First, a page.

The agreement, which the MTC announced last week and which the various parties are scheduled to take up in the next two months, is one component of what rail authority officials referred to as the "new vision" for high-speed rail. That vision calls for the new rail system to share tracks with Caltrain on the Peninsula and for "early investment" of high-speed rail funds in the northern and southern segments of the San Francisco-to-Los Angeles rail line.
The proposed "memorandum of understanding," which the MTC board is scheduled to discuss on March 28, allocates $1.5 billion in funding for electrification and advance-signal-system elements of the blended system, MTC Executive Director Steve Hemminger wrote in a memo to the board.
"The sustained level of support for the electrification project reflects the critical nature of this project as it will usher in modern passenger rail service on the Peninsula that will lead to cost savings, faster service, operational efficiencies, quieter trains and fewer emissions," Mr. Hemminger wrote. "Electrification of the corridor will also pave the way for a future when California's high-speed trains can operate from downtown San Francisco to the greater Los Angeles basin."
About half of the funding for electrification would come from Proposition 1A, a $9.95 billion bond measure state voters approved in 2008 for the high-speed-rail system. The proposed funding plan calls for about $700 million to come from state funds. Caltrain would be expected to contribute close to $200 million and two regional agencies, including the MTC and the Bay Area Air Quality Management District, would chip in another $31 million. The rest of the funding, roughly $500 million, is expected to come from federal sources.
Caltrain has long promoted electrification as a critical component to increasing ridership and becoming financially sustainable. The agency is facing structural budget deficits and has been relying on one-time funding sources over the past two years to avoid having to dramatically cut services. Mike Scanlon, executive director of Caltrain, called electrification an "essential improvement that is critical to the future of the system."
"This is an enormous step forward that prioritizes these improvements and delivers early benefits to the Caltrain system, its riders and surrounding communities," Mr. Scanlon said in a statement.
But even under the best-case scenario, Caltrain's long-awaited electrification project wouldn't be implemented until at least 2018. Seamus Murphy, Caltrain's manager of government affairs, said that once the funds for the project come in, it would take about six years to complete the electrification. He also noted that future investments would be required to make the Caltrain corridor compatible with the high-speed rail system.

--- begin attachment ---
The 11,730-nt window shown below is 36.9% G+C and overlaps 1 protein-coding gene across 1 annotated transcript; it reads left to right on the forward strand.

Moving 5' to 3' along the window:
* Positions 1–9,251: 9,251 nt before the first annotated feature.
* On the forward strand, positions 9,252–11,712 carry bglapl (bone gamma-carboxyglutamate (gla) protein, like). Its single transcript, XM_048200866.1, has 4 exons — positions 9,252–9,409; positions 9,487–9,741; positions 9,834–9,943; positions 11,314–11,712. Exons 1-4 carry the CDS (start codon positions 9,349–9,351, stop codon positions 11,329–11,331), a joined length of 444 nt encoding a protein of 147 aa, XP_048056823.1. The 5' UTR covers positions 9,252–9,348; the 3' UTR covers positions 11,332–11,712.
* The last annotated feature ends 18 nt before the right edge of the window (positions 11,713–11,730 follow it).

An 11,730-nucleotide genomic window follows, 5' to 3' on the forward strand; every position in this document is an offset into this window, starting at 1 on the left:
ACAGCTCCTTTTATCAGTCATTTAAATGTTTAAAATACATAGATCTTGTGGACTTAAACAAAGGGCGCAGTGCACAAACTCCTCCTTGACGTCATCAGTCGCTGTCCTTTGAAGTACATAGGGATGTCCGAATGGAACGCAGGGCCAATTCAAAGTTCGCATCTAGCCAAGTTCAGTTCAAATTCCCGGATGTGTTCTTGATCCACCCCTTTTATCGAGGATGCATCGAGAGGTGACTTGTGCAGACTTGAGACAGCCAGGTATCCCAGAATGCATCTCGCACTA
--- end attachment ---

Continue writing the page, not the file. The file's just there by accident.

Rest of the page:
Before anything happens, however, the state Legislature would have to approve the rail authority's and the transportation agencies' request for bond funding, which is far from a sure thing. The project has been heavily criticized in Sacramento, with Republicans in the state Capitol overwhelmingly opposing it.
Some cities on the Peninsula have also been viewing the new agreement with skepticism. Members of the Palo Alto City Council, which last year officially adopted a position calling for termination of the high-speed rail project, discussed the proposed document Thursday morning and expressed concern about the speed with which the agencies are proceeding with the agreement.
Mr. Murphy said Caltrain strongly supports the memorandum of understanding and its proposal to electrify the corridor. "This is a huge opportunity for Caltrain to leverage the resources we have at the local and regional level for significant statewide resources that would help make this project happen," he said.
The proposed agreement involves the rail authority, the MTC, the Peninsula Corridor Joint Powers Board (which operates Caltrain), the San Francisco County Transportation Authority, the San Mateo County Transportation Authority, the Santa Clara Valley Transportation Authority, San Francisco, San Jose and the Transbay Joint Powers Authority.
The proposal specifies that the high-speed rail system will rely on the "blended approach" -- using the existing Caltrain right-of-way along the Peninsula -- as opposed to the rail authority's original but controversial four-track design.
The "blended approach" was first proposed a year ago by three Peninsula legislators, state Sen. Joe Simitian, U.S. Rep. Anna Eshoo, D-Palo Alto, and Assemblyman Rich Gordon, D-Menlo Park.
Though the rail authority had initially resisted the proposal to run high-speed rail and Caltrain on the same tracks, the agency has since embraced the proposal. At a public hearing in Mountain View recently, the rail authority's board Chair Dan Richard and board member Jim Hartnett said the agency's soon-to-be-released business plan will focus on the blended approach, which Mr. Richard said would bring down the cost of the $98.5 billion project.
Mr. Gordon and Ms. Eshoo both released statements March 22 applauding the rail authority and the various transportation agencies for reaching an agreement to electrify Caltrain.
"The $1.5 billion investment detailed in the MOU will drastically improve service time for the hundreds of thousands of Caltrain commuters, reduce emissions from existing diesel engines, and put in place a plan ensuring the use of the existing Caltrain right-of-way for the potential future of high-speed rail operations," Mr. Gordon said in a statement.
Ms. Eshoo also expressed enthusiasm about the new proposal and said that modernizing Caltrain "has and will continue to be one of my highest priorities for our region."
"It is the spine of our transportation system and it must be brought into the 21st century," she said in a statement. "Now the regional agreement to fully fund the electrification of Caltrain and positive train control will make this a reality."